Asked in an interview on Fox News Friday morning why he made the initial claim, Collins only said he “understood” the frustration with his comments. But he laid out his own frustrations with Democratic efforts to limit Trump’s ability to go to war with Iran without first seeking congressional approval, calling the issue “very personal for me.”
“I think their actions are betraying them at this point,” he responded when asked a follow-up question about whether he “honestly” believed Democrats love terrorists.
Democrats have had a mixed reaction to a U.S. airstrike last week that killed Gen. Qassem Soleimani, then the leader of Iran’s elite Quds forces. While they have roundly condemned the military commander’s reign, noting that he’s credited with hundreds of American deaths over his decades in power, they have also questioned the timing of the strike.
“Let me be clear: I do not believe Democrats are in love with terrorists, and I apologize for what I said earlier this week,” he wrote in a string of tweets later Friday morning, arguing that his comments were a response to an impending House vote aimed at limiting Trump’s authority to go to war with Iran.
Collins, who has served as a chaplain for the Air Force reserves since 2002, deployed to Iraq for a year in 2008 and remains in the reserves presently, a resume he mentioned in his apology.
“As someone who served in Iraq in 2008, I witnessed firsthand the brutal death of countless soldiers who were torn to shreds by this vicious terrorist. Soleimani was nothing less than an evil mastermind who viciously killed and wounded thousands of Americans,” he continued. “These images will live with me for the rest of my life, but that does not excuse my response on Wednesday evening.”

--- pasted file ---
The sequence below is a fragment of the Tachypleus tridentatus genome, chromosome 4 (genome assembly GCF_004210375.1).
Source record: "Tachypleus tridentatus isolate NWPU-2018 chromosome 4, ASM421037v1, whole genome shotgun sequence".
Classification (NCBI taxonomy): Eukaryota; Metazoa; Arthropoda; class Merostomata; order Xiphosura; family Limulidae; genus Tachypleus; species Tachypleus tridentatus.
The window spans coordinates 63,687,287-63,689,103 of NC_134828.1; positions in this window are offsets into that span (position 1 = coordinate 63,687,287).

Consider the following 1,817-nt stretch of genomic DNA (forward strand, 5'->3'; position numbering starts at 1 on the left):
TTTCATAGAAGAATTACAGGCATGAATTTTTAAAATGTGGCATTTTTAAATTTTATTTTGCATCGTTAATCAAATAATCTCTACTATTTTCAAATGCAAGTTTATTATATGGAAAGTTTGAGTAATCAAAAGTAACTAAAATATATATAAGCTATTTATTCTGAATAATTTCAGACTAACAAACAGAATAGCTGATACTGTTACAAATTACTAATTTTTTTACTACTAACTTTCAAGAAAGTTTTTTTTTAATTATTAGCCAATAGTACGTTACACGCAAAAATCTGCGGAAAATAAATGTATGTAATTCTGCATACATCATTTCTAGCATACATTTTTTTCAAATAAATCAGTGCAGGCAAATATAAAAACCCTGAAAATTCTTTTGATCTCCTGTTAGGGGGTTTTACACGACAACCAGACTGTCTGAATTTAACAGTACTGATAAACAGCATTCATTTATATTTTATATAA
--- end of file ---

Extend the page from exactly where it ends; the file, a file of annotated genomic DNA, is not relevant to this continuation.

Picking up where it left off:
The strike was preceded by an attack blamed on Iranian-backed militias in Iraq that left an American contractor dead, as well as violent protests at the U.S. Embassy compound in Baghdad just days before.
The Trump administration has stood by its decision to take out Soleimani, pointing to his previous attacks while also asserting that the general was planning an “imminent” attack on American forces and diplomats in the region, though it has not publicly released evidence of such a plot.
Iran attempted to avenge Soleimani’s death with a missile strike earlier this week on U.S. bases in Iraq, raising concerns about the possibility of a new war with Iran. Amid the uncertainty and turmoil, Democrats in the House and Senate introduced resolutions this week aimed at preventing Trump from going to war with Iran without first receiving congressional approval.
The House passed its version of the symbolic, non-binding resolution Thursday evening mostly on party lines, and it is unclear whether Democrats in the Senate will secure enough Republican support to push that version through the chamber.
At least one Democratic member of Congress reacted to Collins’ initial comments with outrage.
“I’m not going to dignify that with a response,” Sen. Tammy Duckworth, a former Black Hawk pilot who lost both of her legs while deployed to Iraq told CNN on Thursday. “I left parts of my body in Iraq fighting terrorists. I don’t need to justify myself to anyone.” In a later tweet, she pointed out that Trump has sparred with Gold Star families, who have lost loved ones at war.
Preet Bahara, the former U.S. Attorney for the Southern District of New York, also slammed Collins in a tweet: “I understand politics and sharp rhetoric. I worked in the Senate for four years. But Collins declaring Democrats “are in love with terrorists” is an abomination, a step beyond. Pathetic.”
Collins is not the first Republican to have accused Democrats of being overly sympathetic to Soleimani.
Nikki Haley, Trump’s former ambassador to the United Nations, said in an interview on Fox News earlier this week that “the only ones mourning the loss of Soleimani are our Democrat leadership and Democrat Presidential candidates.”
She later sought to defend her comments, arguing to The Dispatch that “mourning comes in different forms.”